Snow blanketed the parking lot as eager film lovers entered the gate of 112 Drive-in in Fayetteville for the Arkansas premiere of Minari. ACS, in partnership with A24, the Bentonville Film Festival and Fayetteville Film Fest, presented the Sundance 2020 Audience Award-winning film on Thursday, Feb. 11, 2021. The screening was followed by a pre-recorded Q&A with Director Lee Isaac Chung and hosted by Jeff Nichols. The premiere was shown simultaneously online as well.
It was a winter wonderland and nearly 200 cars filled the lot. Friends and family of Chung and star Steven Yeun came out in support as well. Chung grew up in Lincoln, Arkansas, a short drive from Fayetteville. His family moved to the area in search of their own American dream and their story inspired the film. Amidst the challenges of this new life as farmers in the strange and rugged Ozarks, they discover the undeniable resilience of family and what really makes a home. The film stars Yeun, Han Ye-ri, Alan Kim, Noel Kate Cho, Youn Yuh-jung, and Will Patton. Minari is an A24 release. The film can still be viewed virtually online here through Feb. 25, 2021. Many showings are sold out so you will need to book in advance.
Minari both celebrates the state and offers a chance to promote inclusion in storytelling and film, a key facet of ACS's mission. We are grateful for the support of A24 and the work by our partners Bentonville Film Festival and Fayetteville Film Fest.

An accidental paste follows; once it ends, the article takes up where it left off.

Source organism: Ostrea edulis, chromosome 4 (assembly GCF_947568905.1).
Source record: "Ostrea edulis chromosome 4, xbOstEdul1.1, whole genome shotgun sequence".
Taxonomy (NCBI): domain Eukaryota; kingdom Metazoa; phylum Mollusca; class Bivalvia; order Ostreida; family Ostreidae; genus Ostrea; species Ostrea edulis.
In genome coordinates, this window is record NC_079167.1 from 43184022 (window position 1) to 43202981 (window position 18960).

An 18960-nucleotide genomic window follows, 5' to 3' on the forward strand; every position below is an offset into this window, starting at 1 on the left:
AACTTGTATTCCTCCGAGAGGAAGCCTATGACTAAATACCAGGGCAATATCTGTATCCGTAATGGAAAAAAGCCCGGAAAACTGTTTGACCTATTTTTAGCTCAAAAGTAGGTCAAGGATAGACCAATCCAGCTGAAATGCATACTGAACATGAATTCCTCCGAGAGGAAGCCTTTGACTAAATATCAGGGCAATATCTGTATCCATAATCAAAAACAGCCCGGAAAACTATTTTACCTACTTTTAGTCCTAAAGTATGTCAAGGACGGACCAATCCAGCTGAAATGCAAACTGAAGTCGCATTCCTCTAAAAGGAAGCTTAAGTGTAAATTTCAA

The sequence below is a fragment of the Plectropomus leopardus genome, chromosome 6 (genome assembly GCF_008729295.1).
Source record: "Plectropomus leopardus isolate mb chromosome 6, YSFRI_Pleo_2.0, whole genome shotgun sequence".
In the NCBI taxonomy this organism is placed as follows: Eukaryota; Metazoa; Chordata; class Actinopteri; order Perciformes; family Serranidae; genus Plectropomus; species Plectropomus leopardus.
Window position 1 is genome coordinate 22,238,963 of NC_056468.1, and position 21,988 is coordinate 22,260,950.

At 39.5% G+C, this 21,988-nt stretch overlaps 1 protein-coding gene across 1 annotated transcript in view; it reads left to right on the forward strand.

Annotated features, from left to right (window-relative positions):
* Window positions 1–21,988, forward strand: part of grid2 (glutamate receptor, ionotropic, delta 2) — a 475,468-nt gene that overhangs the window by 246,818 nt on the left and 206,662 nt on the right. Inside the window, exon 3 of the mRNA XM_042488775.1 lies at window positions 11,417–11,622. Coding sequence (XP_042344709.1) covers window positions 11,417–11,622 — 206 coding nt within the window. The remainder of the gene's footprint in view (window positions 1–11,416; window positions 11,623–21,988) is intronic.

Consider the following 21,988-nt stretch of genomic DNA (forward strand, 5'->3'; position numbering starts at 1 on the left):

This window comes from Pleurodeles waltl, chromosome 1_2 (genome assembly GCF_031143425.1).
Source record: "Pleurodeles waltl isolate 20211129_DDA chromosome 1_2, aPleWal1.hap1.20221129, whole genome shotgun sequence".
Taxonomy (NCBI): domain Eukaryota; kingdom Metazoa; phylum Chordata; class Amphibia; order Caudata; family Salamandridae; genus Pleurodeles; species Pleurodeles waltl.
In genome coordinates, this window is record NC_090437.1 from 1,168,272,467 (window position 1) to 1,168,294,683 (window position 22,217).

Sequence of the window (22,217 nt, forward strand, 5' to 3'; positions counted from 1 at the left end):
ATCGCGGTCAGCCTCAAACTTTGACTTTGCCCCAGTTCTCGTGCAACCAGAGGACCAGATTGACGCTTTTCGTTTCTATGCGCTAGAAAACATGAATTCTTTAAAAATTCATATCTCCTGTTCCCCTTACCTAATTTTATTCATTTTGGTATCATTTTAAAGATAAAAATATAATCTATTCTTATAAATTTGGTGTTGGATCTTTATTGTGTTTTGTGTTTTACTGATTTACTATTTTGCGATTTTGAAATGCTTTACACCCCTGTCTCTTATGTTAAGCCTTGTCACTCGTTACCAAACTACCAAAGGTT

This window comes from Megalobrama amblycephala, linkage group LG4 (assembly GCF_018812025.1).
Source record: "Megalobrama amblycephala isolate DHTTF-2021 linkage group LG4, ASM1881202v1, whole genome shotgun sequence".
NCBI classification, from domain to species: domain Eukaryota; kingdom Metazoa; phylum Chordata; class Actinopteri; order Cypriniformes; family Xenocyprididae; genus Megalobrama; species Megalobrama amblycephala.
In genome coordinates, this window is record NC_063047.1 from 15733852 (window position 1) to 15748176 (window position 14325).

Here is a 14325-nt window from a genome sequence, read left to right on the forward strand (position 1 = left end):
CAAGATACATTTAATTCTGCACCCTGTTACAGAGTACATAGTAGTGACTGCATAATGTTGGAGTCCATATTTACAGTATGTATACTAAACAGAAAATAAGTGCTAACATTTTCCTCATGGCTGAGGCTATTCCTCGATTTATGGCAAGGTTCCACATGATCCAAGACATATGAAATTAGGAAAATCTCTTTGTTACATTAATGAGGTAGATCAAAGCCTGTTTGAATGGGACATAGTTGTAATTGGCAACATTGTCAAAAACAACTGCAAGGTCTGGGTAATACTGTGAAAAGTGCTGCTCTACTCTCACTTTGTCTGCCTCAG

PHOTOS BY KAT WILSON
At the ACS, we believe that if we provide filmmakers an arena to exhibit their talents, and film enthusiasts a healthy diet of quality programming, we can inspire more Arkansans to make and watch more films. By supporting filmmakers, festivals, theaters and young people interested in filmmaking throughout the state, we hope to create statewide network, pool Arkansas’s resources and be an umbrella organization that feeds all things film. We believe a rising tide lifts all boats.
To be a filmmaker, we have to connect to create. A painter needs a brush, paint and a canvas. A director needs a writer, a cinematographer, a sound mixer, production designer, editor, actors, distributors, and an audience. We cannot do it alone. This art form forces one to collaborate and thus, creates jobs. Filmmaking is unique in the arts in this way. It takes an army.